Mercenaries Fighting Abroad Now Face Up to Six Years in Prison

November 15, 2013
Chechen fighter Abdallah Shishani, reportedly killed in Syria in January 2013 | RFE/RL

The following was published in the government newspaper Rossiyskaya Gazeta. It suggests that Russian militants traveling to Syria to fight for the opposition could face a stiff prison term. Of course, the language in the Constitution does not specify which conflict foreign fighters would face penalties for participating in — nor which side of conflicts that Russia is invested in. In light of the revelation that Russian fighters are participating in the Syrian war, as mercenaries fighting for the regime (see our latest translation), it remains to be seen whether these fighters will be prosecuted to the same extent under Russian law. -Ed.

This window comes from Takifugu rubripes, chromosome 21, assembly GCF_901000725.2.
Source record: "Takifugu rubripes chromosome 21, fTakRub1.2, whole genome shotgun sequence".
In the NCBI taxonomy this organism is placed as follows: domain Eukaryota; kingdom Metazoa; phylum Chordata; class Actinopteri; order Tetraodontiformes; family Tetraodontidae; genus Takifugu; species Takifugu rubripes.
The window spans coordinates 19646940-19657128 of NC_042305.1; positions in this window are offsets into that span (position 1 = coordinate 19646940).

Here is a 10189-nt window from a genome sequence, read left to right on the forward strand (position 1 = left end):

New amendments to the Criminal Code of the Russian Federation came into force, according to which allows Russian citizens participating in combat operations in foreign countries to be imprisoned, according to ITAR-TASS. The amendments were made ​​to Article 208 of the Criminal Code, “Organisation of, or Participation in Illegal Armed Units.”

Now the Russians who are involved in the conflicts as part of militant groups abroad, upon their return to the home country, could be sentenced to up to six years in prison.

One of the reasons for this amendment was that Russian citizens, mostly from the Northern Caucasus, go to Syria to participate in the civil war. In late September, Sergei Smirnov, the first deputy director of the Federal Security Service, said that presently there are between 300 and 400 Russians in the Syrian territory fighting in the ranks of the armed opposition.